Do You Race if You Know You're Under Trained?


Let's say you're fit enough to complete the race (say a 10k), but you've lost a month of training, so you know you're at least 2-3 mins off PB potential. Do you race? Do you do it simply as a training run? Or do you hate the idea of collecting a poor result, so volunteer to help at the race, go back to training and only race once fitness is regained?

I'm just curious. I guess the more competitive guys probably don't race unless totally fit. Those who are more into the fun aspect will.


  • If I only did races where I thought a PB was on the cards, I'd do very few races. 

    And I'd have missed out on a couple of PBs which took me by surprise image

  • I'm always under-trained.
    Train easy - race hard.
    I don't agree with training anyway, it's just another form of cheating.
  • If it cost me over £5 to enter then I race....
  • if i had paid and entered then i would probably do will give me an accurate benchmark as to where i am........if its a longer race then i will do it as a lower ace as a training run and just enjoy the day......bit like london marathon in a couple of weeks....not in good enough shape to race it but will walk/ skip and run it
  • I would run, but I wouldn't 'race'...
  • Pammie*Pammie* ✭✭✭

    I'm competitive, may not be fast  but am competitive

    I have done that just used the race as a hard training run knowing i wasn't at my best. Its good training. Probably not if it was a marathon (different beast) but 10ks and the like sure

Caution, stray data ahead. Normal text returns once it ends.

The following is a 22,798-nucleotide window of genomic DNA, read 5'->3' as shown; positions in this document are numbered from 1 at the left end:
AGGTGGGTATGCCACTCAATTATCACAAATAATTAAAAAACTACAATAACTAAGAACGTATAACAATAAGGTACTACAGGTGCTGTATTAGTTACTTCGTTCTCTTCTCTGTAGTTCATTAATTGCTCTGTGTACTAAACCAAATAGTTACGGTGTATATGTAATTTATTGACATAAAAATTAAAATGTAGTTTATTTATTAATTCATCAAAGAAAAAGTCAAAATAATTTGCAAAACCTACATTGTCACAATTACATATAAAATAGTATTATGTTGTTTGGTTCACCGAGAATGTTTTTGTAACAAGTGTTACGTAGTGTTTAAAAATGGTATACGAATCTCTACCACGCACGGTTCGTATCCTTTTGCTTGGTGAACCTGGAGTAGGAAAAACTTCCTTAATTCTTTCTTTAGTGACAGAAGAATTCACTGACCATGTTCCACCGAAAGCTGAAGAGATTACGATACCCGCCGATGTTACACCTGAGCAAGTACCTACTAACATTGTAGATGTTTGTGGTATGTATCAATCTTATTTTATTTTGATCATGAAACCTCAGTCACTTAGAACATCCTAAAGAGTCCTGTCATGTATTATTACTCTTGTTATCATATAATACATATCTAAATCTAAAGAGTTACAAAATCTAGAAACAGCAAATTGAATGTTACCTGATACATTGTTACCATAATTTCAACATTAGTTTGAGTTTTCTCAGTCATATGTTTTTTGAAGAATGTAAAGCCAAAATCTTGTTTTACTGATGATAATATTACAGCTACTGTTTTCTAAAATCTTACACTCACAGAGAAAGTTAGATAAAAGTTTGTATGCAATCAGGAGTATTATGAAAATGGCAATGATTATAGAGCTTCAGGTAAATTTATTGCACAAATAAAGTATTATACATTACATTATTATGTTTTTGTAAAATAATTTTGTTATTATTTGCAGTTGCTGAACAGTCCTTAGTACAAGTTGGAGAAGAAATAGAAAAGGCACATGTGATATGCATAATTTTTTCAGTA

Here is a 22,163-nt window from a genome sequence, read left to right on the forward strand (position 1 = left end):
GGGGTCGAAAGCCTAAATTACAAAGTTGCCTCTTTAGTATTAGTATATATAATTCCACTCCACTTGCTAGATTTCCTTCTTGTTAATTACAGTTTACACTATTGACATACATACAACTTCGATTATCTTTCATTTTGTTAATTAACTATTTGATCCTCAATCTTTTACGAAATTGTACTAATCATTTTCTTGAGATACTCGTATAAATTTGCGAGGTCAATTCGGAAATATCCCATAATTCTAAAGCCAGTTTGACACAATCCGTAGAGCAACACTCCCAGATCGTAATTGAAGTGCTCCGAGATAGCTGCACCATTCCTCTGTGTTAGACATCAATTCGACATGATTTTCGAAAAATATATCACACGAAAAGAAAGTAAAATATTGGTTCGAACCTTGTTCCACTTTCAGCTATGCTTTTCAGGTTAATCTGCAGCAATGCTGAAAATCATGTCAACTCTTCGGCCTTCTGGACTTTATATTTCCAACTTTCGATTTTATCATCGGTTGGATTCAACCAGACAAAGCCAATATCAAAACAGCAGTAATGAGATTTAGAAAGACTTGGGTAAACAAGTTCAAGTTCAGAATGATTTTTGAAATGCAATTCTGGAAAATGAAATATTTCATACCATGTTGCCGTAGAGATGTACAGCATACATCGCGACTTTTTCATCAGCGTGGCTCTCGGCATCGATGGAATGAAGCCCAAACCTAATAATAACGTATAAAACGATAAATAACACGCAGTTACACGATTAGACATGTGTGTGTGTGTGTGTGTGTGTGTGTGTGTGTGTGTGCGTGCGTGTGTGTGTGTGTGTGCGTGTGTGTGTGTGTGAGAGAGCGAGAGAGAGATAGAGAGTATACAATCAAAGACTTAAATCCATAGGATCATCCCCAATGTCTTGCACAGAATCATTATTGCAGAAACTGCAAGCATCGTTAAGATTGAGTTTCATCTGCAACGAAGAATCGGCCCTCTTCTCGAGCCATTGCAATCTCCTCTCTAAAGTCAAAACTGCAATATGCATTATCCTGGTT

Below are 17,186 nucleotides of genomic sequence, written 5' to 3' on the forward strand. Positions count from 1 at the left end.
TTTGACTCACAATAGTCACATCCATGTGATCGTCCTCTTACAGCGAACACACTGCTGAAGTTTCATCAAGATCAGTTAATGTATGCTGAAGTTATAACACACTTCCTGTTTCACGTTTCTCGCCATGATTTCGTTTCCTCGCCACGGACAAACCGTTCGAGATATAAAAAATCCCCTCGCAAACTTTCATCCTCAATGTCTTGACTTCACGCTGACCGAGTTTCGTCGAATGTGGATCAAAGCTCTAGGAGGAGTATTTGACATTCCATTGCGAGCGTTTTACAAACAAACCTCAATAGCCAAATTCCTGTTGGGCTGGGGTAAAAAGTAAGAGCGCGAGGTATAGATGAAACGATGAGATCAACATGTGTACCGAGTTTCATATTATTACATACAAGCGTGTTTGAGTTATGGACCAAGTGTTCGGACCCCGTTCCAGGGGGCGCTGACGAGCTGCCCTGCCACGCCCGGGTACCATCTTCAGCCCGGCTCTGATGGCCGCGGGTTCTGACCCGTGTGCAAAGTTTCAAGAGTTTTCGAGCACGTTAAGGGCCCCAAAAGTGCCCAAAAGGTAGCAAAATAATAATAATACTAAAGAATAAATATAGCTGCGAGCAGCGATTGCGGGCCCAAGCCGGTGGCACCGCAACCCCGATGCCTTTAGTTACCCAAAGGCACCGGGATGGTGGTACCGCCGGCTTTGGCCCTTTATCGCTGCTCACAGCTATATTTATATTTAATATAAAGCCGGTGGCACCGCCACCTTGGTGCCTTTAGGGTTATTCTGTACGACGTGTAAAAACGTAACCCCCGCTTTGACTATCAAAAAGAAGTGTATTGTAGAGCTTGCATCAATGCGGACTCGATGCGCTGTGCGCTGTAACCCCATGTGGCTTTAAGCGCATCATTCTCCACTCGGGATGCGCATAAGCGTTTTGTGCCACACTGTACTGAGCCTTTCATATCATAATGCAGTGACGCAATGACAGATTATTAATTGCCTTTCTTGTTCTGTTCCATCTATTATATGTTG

• I would run it as a tempo run.
  • I ran a HM last weekend and was nearly 15 minutes off my personal best.

    Having said that I did briefly consider not running. I was completely "under trained" but I did know I could finish so that didn't last long.

    I'm not sure what "doing it as a training run" means. I could rationalise it as a "training run" before the race and possibly after, but during the race I'm running as fast as I can.

    So - yes I'd run anyway and get the best time I can on the day.

    But maybe I fall into the category of a "fun runner" then. Actually...yup... I guess that is what I am. I have a full time permanent job and no chance of an Olympic medal - I'm only running because I want to. :-]

  • ChimneyChimney ✭✭✭
    LOL @ Ian M.
    +1 Weevil
    I have only not run in one race I'd entered, but that was because I couldn't walk, let alone run....Apart from that I go. It's all good.
    If reality matched intention I'd know I was dreaming
  • when i mean as a training means that i am not running full out race pace...........more like a pace in i am doing a training run but with company and support.....

    if you are not race fit..sometimes you can get yourself another race to aim for and then you do not want to risk injury or knackereing yourself in the current race....

    in London instead of trying to go sub 9 mm which i am not in shape for .....I will probably run it at 11 or 12 mmm.....and so finish but without stopping me from training the following week....